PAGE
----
I wanted to review something good this week. Entertaining. Thought-provoking. Unique. Then executive dysfunction and quarantine exhaustion set in – I had Cutthroat Kitchen on as background all week because it didn’t require focus and the days just seemed to fly by. I would sit down with my laptop and book of crossword puzzles, and before I know it, it’s like 3 PM.
And I’ve done nothing.
I ended up watching Leap because I vaguely remembered seeing commercials for it and thinking about how ridiculously generic it looked and wondering what the hell was up with their choice of setting. Then I watched it.
This movie follows 11-year-old Felicie, an orphan living in France during late the latter half of the 19th century. She and her friend Victor escape to Paris to achieve their dreams – hers of becoming a ballerina and his of becoming an inventor. After intercepting a letter meant for a girl named Camille, Felicie gets a spot learning ballet at the Paris Opera.
She has to learn all about being a ballerina, get the dream role of Clara in The Nutcracker all while keeping her true identity a secret. A generic set-up but it has some possibilities.
All of my thoughts were confirmed. Then some. This movie was a jumbled, anachronistic, dull, uninspired piece of drek. There’s nothing really inherently bad about the movie – but mostly it’s just really, really forgettable. Which honestly, maybe a good thing if it ends up being your 5-year-old’s new favorite movie. You won’t get sick of it on repeats.
But for your sake and theirs, let’s hope your kid has better taste.
I am personally of the opinion that if you’re going to set your film in any time period or setting that isn’t contemporary, there should be some kind of reason beyond aesthetics. You have to utilize it. Otherwise, it just becomes busy backgrounds.
And also, if you do choose to set your story in another era, you should strive to make somewhat historically accurate. No woman, orphan girl or not, is going to be wearing any kind of shorts anywhere in the Western World in 1879. And moist certainly not denim shorts.
Denim did exist and was used in France, but it was for people who did manual labor. But even if she did happen to be in the workhouse, our protagonist, Felicie, would not be wearing shorts.
And her “rival” Camilla would not be wearing a 1980s style black leotard and legwarmers. I get that it’s visual shorthand for ballerina but nobody else wears the same style and the same idea could have been achieved with a leotard like top and poofy skirt.
Likewise, the film seems to use the time period as an excuse to have a dramatic confrontation on the yet-to be assembled pieces of the Statue of Liberty -but construction on the statue didn’t begin until years later. Likewise, the Eiffel Tower, which also plays a small role, hadn’t been built yet,
I mean, if two important historic marvels are going to play a role, maybe you should set your film in a year when they both exist.
But the biggest historic flaw is Felicie, is competing for a role in The Nutcracker, which also did not exist in 1879. I don’t get it. I get that this show would be the most familiar to audiences, but why not try to introduce something that maybe they wouldn’t know? Or if you are going to have a performance of The Nutcracker before the show was written, have the movie set around Christmas?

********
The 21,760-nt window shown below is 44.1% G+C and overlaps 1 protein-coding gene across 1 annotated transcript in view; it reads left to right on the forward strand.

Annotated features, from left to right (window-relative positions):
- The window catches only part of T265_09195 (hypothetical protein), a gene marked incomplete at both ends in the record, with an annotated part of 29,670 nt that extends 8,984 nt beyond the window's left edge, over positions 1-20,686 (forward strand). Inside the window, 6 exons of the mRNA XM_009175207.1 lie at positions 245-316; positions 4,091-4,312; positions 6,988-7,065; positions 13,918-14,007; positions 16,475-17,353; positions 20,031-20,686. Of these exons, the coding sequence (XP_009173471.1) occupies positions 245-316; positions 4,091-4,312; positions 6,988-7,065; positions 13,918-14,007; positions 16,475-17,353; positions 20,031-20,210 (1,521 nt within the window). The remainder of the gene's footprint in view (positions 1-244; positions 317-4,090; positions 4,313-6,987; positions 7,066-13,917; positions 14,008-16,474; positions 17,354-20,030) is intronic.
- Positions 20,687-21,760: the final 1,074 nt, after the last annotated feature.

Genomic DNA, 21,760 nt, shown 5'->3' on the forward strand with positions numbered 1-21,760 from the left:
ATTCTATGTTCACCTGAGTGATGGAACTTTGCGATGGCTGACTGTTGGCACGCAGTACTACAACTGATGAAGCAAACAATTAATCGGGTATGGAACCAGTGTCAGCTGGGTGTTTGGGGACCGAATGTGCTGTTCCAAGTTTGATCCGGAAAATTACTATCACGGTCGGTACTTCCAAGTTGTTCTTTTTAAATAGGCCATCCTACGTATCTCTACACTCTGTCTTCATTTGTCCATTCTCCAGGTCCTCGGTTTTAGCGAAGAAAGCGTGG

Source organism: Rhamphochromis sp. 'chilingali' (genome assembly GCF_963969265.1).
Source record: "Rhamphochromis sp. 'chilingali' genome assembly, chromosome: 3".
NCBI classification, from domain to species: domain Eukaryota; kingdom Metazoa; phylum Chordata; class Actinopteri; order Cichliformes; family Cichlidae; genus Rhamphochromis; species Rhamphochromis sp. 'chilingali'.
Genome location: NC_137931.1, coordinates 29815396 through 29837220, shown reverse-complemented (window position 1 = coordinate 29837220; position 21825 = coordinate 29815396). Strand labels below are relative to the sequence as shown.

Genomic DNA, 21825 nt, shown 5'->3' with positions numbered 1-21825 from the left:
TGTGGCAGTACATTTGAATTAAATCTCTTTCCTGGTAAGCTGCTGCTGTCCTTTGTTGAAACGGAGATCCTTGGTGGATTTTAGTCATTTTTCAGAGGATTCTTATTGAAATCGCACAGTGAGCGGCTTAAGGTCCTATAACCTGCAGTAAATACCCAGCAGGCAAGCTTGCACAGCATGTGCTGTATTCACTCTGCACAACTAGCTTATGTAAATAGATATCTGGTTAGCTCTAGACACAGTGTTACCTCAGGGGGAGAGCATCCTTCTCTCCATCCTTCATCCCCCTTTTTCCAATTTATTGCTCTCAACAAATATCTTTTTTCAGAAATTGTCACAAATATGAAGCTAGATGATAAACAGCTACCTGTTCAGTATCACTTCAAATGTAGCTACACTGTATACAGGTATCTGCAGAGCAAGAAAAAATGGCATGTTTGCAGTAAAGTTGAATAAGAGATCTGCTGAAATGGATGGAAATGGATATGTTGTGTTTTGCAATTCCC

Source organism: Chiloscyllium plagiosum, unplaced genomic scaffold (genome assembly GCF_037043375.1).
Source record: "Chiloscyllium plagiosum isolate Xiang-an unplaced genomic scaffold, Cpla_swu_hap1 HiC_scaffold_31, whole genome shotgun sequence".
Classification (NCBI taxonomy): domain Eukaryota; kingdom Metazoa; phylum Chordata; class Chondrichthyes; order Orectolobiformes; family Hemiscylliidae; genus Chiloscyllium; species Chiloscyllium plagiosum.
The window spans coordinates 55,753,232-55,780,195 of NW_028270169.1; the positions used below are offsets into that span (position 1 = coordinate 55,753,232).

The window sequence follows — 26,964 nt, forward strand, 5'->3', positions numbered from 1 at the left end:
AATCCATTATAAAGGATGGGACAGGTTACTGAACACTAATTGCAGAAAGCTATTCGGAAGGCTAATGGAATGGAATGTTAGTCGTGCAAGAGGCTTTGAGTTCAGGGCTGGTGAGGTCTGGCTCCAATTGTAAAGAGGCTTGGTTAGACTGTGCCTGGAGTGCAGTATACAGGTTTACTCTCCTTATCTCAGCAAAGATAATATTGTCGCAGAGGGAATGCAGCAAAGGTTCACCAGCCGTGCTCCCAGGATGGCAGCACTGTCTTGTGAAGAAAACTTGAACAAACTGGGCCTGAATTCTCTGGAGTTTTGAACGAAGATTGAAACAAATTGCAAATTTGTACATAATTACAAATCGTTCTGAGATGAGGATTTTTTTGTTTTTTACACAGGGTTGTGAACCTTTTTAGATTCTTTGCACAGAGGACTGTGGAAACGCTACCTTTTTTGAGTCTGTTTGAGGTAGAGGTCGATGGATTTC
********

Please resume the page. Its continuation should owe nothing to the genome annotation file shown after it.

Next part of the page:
All these choices just make the setting feel arbitrary. The only plausible reason I can find is that the ballet instructor is an actual ballet instructor who taught at the Paris Opera during that time. Which just seems ridiculous. What five-year-old is going to know who that is? What person outside the world of dance is going to know who that is?
Why not just set the film a little later, so you can the aesthetics you want and have the girls taught by an expy of him?
Yeah. I know it’s a VERY petty complaint. But it just seems like an odd narrative choice to insist on that bit of historical accuracy.
And to seal the deal, all of the music are gaudy “inspirational” pop song covers –It just clashes with the whole setting. It makes the whole movie feel awkward and disjointed, like nobody could agree on when the film should take place, so they just mashed ideas together, or they figured their target audience wouldn’t understand music, dancing, or clothes unless it was something they could immediately recognize.
Kids are a lot smarter than you give them credit for. Believe me, a ballet obsessed a five-year-old will consume any media that features ballet -so why not give them something new that they can really sink their teeth into?
Cliché. Cliché. Grand Jeté.
This film is so chock-full of clichés that I can’t believe it didn’t try any really stale self-referential humor jokes. There’s nothing about this film that stands out. The characters are bland and unmemorable at best, and the stereotypical “nice guy” best friend at worse.
And just for once, I would like it if one of these movies didn’t have to include an orphan’s plot trinket. Especially when the trinket doesn’t serve any real purpose -It doesn’t help Felicie find her parents nor it does it lead her to the Paris Opera. It is implied that it inspired her love for dance, but there are a million other ways that could have been done that didn’t feel so forced and unnecessary.
This movie was so boring that couldn’t remember any of the names of the characters, the second the movie finished. And I had to triple check to make sure I got the details right because so many things were unclear.